The Red Shoes: Theatre review by Hannah Richardson
Lovers of Matthew Bourne’s ballets will doubtless already have their tickets for his latest production, The Red Shoes.
The world premiere of the show is now touring the country, after opening at Sadler’s Wells in December, and is at Milton Keynes Theatre until Saturday.
Based on the film by Michael Powell and Emeric Pressburger, the show is set around a ballet company’s production of Hans Christian Andersen’s fairytale The Red Shoes.
The divine Ashley Page, who was seen last year as Aurora in Matthew Bourne’s Sleeping Beauty, plays a young dancer, Vicky Page, who is catapulted into the leading role when the prima ballerina sprains her ankle.
Vicky falls in love with struggling composer Julian Craster, but this puts her into conflict with her director, the impresario Boris Lermontov.
Given an ultimatum to choose between love and dance, Vicky leaves the company with Julian, and is next seen prostituting her talent on stage in a hilariously seedy and grotesque old-time London music hall.
Vicky is torn between love and the desire to dance, and so the show moves on to its tragic conclusion.
From the opening scene of the show, Ashley Page is absolutely captivating. Her grace and lightness of touch are simply breathtaking.
Dancing the leading role in certain performances will be Leighton Buzzard’s Cordelia Braithwaite, who attended Laine Theatre Arts, and Katrina Lyndon.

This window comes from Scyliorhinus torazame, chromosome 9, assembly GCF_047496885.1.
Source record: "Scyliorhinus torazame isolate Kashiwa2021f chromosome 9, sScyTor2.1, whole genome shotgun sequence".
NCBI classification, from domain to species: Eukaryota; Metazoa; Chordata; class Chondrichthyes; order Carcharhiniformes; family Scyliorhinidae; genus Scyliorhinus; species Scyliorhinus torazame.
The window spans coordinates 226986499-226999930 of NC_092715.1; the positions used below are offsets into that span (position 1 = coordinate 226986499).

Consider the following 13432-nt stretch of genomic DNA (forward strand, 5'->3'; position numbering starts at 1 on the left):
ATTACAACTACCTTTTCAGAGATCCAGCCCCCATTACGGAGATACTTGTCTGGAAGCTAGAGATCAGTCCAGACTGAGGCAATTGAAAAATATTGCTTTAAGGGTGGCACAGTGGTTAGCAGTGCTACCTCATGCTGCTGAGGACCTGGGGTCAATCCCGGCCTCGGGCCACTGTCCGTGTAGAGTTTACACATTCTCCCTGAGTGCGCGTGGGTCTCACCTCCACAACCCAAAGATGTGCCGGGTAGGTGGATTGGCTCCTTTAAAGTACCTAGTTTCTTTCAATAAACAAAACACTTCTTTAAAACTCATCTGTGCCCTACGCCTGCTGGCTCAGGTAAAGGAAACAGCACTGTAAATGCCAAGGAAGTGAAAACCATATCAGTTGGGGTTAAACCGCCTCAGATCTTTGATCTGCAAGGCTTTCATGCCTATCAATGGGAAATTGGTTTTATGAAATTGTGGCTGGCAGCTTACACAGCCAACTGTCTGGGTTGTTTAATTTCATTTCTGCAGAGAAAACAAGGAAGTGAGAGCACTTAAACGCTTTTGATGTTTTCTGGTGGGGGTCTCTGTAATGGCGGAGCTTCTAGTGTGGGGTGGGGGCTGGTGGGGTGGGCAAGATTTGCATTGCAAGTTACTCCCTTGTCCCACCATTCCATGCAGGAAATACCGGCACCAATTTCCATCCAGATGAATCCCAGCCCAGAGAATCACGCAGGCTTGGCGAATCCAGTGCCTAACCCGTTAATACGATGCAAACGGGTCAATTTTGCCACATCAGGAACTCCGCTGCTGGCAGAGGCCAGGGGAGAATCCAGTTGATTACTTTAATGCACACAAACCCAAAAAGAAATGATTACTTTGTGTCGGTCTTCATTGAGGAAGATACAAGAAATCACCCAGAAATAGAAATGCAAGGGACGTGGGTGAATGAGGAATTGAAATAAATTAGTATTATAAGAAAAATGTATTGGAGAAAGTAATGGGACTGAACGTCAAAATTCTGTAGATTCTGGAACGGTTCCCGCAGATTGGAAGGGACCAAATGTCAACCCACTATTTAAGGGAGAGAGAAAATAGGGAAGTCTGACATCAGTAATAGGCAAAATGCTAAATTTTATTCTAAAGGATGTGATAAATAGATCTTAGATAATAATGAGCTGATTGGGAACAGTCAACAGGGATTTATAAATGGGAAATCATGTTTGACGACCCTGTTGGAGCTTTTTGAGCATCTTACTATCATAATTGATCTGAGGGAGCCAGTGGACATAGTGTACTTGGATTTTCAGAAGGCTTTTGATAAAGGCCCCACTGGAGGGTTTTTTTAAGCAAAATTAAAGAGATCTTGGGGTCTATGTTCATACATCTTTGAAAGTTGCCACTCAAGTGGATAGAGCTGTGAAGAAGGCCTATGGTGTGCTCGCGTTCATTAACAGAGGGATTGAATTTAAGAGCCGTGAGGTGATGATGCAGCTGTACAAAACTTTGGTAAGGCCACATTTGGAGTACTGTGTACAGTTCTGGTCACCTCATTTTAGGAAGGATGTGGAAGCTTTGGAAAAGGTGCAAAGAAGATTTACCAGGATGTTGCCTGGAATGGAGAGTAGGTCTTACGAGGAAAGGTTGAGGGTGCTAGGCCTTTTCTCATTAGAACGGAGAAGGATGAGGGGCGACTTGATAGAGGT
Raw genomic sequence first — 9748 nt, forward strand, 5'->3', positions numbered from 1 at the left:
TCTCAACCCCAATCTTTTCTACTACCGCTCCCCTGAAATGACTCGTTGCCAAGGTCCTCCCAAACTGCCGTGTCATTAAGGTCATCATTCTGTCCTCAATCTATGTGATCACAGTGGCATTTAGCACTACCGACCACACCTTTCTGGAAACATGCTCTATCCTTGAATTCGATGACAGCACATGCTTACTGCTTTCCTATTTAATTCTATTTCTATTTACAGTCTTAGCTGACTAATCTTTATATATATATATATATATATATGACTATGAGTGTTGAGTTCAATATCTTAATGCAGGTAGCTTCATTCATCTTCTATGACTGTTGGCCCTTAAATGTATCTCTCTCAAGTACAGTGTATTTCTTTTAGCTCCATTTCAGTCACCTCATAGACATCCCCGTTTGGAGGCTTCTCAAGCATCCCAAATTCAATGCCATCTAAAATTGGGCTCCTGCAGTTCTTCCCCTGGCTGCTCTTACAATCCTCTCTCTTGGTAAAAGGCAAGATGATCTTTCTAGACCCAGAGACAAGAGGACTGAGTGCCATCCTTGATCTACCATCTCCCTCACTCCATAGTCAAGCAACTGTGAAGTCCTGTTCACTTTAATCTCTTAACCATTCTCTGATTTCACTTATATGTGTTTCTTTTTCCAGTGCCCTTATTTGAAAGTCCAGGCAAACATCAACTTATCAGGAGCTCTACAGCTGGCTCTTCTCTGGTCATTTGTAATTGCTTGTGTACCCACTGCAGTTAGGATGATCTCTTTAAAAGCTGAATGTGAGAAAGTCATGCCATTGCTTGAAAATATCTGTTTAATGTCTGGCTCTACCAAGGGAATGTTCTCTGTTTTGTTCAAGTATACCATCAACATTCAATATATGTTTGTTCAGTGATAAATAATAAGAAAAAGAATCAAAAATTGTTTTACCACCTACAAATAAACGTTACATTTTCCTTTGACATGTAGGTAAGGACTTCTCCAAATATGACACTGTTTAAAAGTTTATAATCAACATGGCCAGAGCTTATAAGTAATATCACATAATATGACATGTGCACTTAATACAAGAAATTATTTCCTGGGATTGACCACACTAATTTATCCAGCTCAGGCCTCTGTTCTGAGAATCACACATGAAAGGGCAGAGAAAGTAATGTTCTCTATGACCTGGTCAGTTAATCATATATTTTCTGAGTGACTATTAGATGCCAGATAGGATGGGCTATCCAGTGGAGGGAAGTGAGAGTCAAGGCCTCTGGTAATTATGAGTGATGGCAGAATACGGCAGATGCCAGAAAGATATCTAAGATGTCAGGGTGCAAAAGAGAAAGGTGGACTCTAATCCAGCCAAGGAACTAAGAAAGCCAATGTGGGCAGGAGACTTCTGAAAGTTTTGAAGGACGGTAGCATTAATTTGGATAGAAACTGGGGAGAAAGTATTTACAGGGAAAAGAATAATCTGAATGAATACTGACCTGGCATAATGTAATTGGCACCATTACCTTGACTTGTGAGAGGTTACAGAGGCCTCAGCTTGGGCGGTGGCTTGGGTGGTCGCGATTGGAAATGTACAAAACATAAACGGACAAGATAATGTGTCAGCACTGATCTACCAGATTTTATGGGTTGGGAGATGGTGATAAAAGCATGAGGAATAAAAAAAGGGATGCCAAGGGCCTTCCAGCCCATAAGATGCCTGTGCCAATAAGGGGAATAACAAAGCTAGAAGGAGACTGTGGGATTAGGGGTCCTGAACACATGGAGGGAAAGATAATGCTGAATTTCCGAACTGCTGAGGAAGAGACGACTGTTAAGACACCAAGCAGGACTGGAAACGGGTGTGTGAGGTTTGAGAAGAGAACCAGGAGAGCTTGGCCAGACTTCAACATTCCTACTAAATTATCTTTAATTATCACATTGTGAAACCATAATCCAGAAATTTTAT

Sam Archer, who created the title role of Edward Scissorhands in 2005 and has starred in Matthew Bourne’s Cinderella, The Car Man and Play Without Words, played the iconic role of Lermentov.
And Dominic North, who was this year nominated for his second National Dance Award, played Julian Craster with athleticism and grace. His love duet with Vicky on the Monte Carlo seafront was outstanding for its beauty and lyicism.
But this was very much a whole-company show, and there was an absolute wealth of dancing talent on the stage, the entire cast performing with seemingly effortless energy and control, including some amazing lifts.
Some of the most beautiful and moving scenes were those of the ballet within a ballet, as Vicky dances the role of a young woman condemned by her passion for dancing to dance herself to death.
The ensemble use their bodies with sinister effect to portray the fierce storm that buffets her and her lover and tears them apart.
Spine-tingling though that scene is, there are also moments of humourous delight, such as the ballet rehearsal and the Monte Carlo beach scene, complete with beachballs. Not to mention that wonderfully appalling old-time music hall, with Wilson and Keppel-style Sand Dance.
If you love top-quality dancing, this is a show not to miss.
To check for ticket availability, see www.atgtickets.com/Miiltonkeynes or call 0844 871 7652.
If you missed it in Milton Keynes, The Red Shoes is coming to the Wycombe Swan in June.